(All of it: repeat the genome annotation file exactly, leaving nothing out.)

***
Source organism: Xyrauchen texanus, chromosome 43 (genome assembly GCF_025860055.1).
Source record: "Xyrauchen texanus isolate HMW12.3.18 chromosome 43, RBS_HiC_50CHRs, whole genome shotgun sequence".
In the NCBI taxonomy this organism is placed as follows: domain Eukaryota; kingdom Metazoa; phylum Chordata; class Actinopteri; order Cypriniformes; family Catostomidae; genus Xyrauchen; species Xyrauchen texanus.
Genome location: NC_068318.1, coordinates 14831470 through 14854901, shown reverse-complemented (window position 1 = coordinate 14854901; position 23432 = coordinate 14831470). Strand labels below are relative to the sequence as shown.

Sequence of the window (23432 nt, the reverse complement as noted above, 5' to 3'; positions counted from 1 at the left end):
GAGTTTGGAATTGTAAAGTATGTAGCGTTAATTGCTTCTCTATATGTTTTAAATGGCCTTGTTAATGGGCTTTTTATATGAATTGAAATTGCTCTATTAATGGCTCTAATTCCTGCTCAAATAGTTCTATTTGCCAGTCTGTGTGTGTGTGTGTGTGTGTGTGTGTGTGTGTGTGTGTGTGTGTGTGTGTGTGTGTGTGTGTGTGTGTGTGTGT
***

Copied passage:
Source organism: Xyrauchen texanus, chromosome 43 (genome assembly GCF_025860055.1).
Source record: "Xyrauchen texanus isolate HMW12.3.18 chromosome 43, RBS_HiC_50CHRs, whole genome shotgun sequence".
In the NCBI taxonomy this organism is placed as follows: domain Eukaryota; kingdom Metazoa; phylum Chordata; class Actinopteri; order Cypriniformes; family Catostomidae; genus Xyrauchen; species Xyrauchen texanus.
Genome location: NC_068318.1, coordinates 14831470 through 14854901, shown reverse-complemented (window position 1 = coordinate 14854901; position 23432 = coordinate 14831470). Strand labels below are relative to the sequence as shown.

Sequence of the window (23432 nt, the reverse complement as noted above, 5' to 3'; positions counted from 1 at the left end):
GAGTTTGGAATTGTAAAGTATGTAGCGTTAATTGCTTCTCTATATGTTTTAAATGGCCTTGTTAATGGGCTTTTTATATGAATTGAAATTGCTCTATTAATGGCTCTAATTCCTGCTCAAATAGTTCTATTTGCCAGTCTGTGTGTGTGTGTGTGTGTGTGTGTGTGTGTGTGTGTGTGTGTGTGTGTGTGTGTGTGTGTGTGTGTGTGTGTGT